Russia exporting less crude oil to Europe, but probably not for long
Russia is now increasing its crude oil and condensate output, but seaborne exports remained unchanged in first half of August. Production has approached 9.8 million b/d in early August from less than 9.4 million b/d in July. Since OPEC+ decided to ease production cuts, Russia plans to increase its crude oil production by 400,000 b/d. Output of gas condensate, typically between 700,000 and 800,000 b/d, isn't included in this deal.
Shipments heading for Europe have been feeling the pressure, with volumes having dropped to record low levels. Data by IHS Markit Commodities at Sea suggests that July's activity declined 42% year-on-year and 14% since June. Cargoes loaded in the first half of August stand 10% lower than in July and 34% below levels observed a year ago. Other suppliers have been quickly filling the gaps so far, but the increase in Russian production since early August could bring this trend to an end.
Meanwhile, crude oil flows from the US to European importers have strengthened rather quickly in July, after three months of very low activity. Cargoes loaded last month surpassed 1.2 million b/d for the first time since March 2020, while shipments in the first half of August remained above one million b/d. North Europe has been absorbing most of these barrels, as refineries show preference to US grades than Russia's Urals.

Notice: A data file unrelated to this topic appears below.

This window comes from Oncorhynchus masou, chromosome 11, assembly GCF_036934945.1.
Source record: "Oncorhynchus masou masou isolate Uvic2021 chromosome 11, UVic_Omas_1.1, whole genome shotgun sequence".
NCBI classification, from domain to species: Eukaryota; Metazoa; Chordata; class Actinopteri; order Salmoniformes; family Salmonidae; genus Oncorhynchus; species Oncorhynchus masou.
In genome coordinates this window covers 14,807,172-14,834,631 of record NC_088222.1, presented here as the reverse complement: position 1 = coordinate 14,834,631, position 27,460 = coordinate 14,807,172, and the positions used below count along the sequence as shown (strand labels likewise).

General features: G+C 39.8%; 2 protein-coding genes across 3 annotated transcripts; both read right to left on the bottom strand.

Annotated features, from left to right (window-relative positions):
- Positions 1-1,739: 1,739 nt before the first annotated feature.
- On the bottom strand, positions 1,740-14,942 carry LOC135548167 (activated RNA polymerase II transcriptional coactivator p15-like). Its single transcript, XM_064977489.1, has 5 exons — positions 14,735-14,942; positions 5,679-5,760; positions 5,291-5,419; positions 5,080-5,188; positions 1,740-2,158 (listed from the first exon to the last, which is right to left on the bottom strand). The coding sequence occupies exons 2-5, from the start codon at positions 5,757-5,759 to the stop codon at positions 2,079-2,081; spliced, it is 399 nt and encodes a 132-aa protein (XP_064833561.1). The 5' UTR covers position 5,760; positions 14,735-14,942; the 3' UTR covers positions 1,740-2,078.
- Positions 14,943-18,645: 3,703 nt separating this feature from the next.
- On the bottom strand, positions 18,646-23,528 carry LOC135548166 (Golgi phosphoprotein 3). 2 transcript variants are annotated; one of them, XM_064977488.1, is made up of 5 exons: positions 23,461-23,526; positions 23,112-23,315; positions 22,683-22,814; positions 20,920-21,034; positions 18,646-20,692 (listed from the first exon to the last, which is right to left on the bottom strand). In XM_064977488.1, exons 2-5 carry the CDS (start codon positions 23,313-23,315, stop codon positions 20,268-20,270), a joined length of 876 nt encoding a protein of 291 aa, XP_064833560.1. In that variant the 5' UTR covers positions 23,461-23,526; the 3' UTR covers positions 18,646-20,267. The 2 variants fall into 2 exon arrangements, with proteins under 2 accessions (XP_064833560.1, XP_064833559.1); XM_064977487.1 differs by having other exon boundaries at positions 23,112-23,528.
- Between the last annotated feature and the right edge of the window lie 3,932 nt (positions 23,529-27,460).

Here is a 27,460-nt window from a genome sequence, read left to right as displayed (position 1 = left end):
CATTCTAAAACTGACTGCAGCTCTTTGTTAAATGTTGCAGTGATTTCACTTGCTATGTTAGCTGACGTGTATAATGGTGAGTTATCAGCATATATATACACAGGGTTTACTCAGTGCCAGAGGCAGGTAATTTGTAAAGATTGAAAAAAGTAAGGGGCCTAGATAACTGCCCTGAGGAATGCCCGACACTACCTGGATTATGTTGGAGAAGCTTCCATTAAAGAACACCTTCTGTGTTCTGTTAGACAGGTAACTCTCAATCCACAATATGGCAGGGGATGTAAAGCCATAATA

Another interesting development has been the recent increase observed in flows of refined products from Russia to the US. However, trade seems to be following seasonality, as August is typically a strong month for flows of refined products from Russia to the US. Data by IHS Markit Commodities at Sea shows that the average clean product flow between January and July has been higher than in 2019, with cargoes shipped so far in August 2020 similarly higher versus August 2019.
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